• I think that many Venezuelans can and do understand what is coming in the theoretical abstract sense, but very few have any visceral understanding of what it really means.

      There was very little oil money to distribute in 1998, when the export price averaged around $10 for the year. [No accident that Chavez got elected that year.] But there weren’t the food supply problems in 1998 that there are now. Nor did Venezuela have the foreign exchange crunch that it has today. This is uncharted territory for Venezuelans.

      • Moreover, with its own shortcomings and biases, we had a nationalistic government and state interested in keeping with the economy and the society the best it could.

        Nowadays, we have 20+ years of induced hatred, blame shifting, la culpa es de la derecha and of anyone BUT the dear beloved revolution, and we have a regime that has proven not to have the nations interests in mind, rather their own.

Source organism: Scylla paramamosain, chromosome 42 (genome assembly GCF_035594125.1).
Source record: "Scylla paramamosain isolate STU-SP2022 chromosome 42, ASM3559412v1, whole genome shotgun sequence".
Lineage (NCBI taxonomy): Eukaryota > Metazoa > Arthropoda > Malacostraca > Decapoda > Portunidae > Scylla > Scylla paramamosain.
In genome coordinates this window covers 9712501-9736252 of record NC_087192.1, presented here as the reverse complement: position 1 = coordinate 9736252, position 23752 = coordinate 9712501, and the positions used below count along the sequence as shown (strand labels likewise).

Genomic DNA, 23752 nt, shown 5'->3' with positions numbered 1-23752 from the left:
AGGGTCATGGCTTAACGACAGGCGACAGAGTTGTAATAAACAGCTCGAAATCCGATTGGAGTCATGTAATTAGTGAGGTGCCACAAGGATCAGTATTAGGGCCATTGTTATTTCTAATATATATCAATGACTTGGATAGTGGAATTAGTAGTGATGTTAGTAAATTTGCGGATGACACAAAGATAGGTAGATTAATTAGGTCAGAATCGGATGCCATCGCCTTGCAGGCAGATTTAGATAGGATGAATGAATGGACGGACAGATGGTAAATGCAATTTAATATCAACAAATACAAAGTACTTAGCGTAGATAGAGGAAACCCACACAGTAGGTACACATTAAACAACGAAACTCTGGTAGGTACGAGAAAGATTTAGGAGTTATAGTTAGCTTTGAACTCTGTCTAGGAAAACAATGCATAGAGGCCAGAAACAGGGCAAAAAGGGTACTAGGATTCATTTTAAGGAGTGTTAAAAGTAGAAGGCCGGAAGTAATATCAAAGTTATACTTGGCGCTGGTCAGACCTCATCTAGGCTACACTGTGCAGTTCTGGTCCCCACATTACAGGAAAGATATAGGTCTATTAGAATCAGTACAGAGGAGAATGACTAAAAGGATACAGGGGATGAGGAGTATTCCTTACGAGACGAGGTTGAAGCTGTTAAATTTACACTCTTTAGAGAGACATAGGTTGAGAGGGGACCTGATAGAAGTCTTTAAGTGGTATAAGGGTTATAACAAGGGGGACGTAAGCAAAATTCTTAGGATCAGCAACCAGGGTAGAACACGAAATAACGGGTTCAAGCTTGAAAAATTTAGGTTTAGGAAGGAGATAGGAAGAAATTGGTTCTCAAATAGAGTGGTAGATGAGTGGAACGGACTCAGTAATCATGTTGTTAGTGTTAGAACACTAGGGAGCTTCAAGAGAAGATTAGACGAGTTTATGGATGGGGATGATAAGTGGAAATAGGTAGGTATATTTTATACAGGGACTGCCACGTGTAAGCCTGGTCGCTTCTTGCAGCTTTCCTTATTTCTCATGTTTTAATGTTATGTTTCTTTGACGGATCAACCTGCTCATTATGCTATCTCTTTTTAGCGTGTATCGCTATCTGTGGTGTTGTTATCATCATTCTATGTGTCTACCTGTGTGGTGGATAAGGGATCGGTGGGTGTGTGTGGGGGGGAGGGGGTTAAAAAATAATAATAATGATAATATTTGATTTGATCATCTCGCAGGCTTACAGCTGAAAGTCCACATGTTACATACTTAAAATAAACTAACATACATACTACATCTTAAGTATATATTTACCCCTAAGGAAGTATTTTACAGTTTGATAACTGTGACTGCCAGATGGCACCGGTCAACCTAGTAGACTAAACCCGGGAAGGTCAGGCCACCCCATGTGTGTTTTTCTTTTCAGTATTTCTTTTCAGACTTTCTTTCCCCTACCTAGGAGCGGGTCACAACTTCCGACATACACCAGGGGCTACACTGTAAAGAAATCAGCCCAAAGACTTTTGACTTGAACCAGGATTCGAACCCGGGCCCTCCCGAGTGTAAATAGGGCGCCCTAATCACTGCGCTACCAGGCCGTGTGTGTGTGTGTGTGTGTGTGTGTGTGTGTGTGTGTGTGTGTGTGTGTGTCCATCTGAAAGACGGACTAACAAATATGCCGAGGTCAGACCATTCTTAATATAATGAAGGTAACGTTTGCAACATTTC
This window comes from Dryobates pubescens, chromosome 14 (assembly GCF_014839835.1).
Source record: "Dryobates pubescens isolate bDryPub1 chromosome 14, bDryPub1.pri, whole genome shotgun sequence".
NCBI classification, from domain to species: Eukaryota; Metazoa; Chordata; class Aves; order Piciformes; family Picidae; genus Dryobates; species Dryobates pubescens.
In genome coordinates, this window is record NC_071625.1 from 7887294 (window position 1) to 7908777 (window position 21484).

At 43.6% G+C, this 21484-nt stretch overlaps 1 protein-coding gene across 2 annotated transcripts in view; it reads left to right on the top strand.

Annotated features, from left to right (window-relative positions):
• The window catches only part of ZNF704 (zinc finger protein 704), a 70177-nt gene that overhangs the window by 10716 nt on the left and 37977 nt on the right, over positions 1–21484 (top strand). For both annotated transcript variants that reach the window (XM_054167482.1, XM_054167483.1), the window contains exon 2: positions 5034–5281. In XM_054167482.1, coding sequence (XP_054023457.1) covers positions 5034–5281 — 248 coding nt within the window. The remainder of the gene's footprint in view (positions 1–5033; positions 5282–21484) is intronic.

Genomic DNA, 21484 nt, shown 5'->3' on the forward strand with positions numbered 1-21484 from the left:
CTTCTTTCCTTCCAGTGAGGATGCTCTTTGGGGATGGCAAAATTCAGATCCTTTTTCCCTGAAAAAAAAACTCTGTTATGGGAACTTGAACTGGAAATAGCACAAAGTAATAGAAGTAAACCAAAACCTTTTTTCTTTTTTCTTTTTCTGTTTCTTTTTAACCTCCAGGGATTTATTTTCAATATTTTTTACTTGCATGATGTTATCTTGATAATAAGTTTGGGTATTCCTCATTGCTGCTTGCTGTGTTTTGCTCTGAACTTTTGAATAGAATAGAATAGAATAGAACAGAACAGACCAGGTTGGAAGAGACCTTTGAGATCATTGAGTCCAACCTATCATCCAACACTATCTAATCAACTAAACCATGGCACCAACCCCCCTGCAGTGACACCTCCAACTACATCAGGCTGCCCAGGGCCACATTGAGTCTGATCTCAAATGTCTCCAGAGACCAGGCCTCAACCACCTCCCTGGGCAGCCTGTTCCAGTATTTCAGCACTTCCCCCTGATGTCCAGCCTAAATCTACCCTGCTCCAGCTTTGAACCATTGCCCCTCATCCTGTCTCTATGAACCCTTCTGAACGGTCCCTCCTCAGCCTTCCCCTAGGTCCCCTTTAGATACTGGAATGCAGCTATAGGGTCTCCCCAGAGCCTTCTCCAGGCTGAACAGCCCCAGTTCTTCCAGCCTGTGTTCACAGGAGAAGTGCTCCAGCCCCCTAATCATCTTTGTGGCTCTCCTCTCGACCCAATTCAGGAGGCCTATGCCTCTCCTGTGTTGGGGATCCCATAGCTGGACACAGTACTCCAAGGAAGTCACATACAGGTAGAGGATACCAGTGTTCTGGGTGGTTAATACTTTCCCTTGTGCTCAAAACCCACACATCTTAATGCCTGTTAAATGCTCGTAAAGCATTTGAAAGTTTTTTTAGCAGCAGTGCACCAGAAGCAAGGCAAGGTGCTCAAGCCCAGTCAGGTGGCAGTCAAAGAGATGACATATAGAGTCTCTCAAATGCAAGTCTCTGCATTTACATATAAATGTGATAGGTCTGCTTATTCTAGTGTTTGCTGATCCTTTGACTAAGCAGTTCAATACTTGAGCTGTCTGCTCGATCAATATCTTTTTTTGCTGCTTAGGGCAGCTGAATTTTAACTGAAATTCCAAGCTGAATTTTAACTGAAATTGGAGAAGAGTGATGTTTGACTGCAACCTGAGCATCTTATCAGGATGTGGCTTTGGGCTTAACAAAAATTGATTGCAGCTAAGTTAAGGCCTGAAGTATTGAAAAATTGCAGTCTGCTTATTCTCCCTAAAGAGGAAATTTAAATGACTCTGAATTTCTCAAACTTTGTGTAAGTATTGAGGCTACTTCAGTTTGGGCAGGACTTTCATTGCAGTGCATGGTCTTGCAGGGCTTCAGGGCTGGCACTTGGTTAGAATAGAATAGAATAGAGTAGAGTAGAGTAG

I think the situation is not only relatively much worse in the economic sense, but of a complete different nature in biases and connotations.

        (Pran values and thousands of AK47’s, ammunition and lack of control to mention only two explosive elements in the new mix)

      • Boludo youve struck the nail on its head. There is a difference between intellectualy understanding something in the abstract and understanding it viscerally ‘in the flesh’, too often people find themselves so tightly enveloped in a cocoon of comfortable routines and habits that they cant vividly take in how a drastic change in their life style is soon to happen . They lack a rich enough imagination …..!!

      • The real uncharted territory that worries me most is the destruction of the Venezuelan agricultural sector. I was trying to think of a historical peacetime famine parallel and the closest one I could come up with was the Soviet Famine of 1932–33 in which Stalin forced the collectivization of farming. Deaths from starvation are estimated at from 3 to 8 million.

    • I agree with you 100%, man. Sad but true. I guess the lack of ‘hands-on experience’ limits our understanding of the real-life implications of the economic mess unfolding.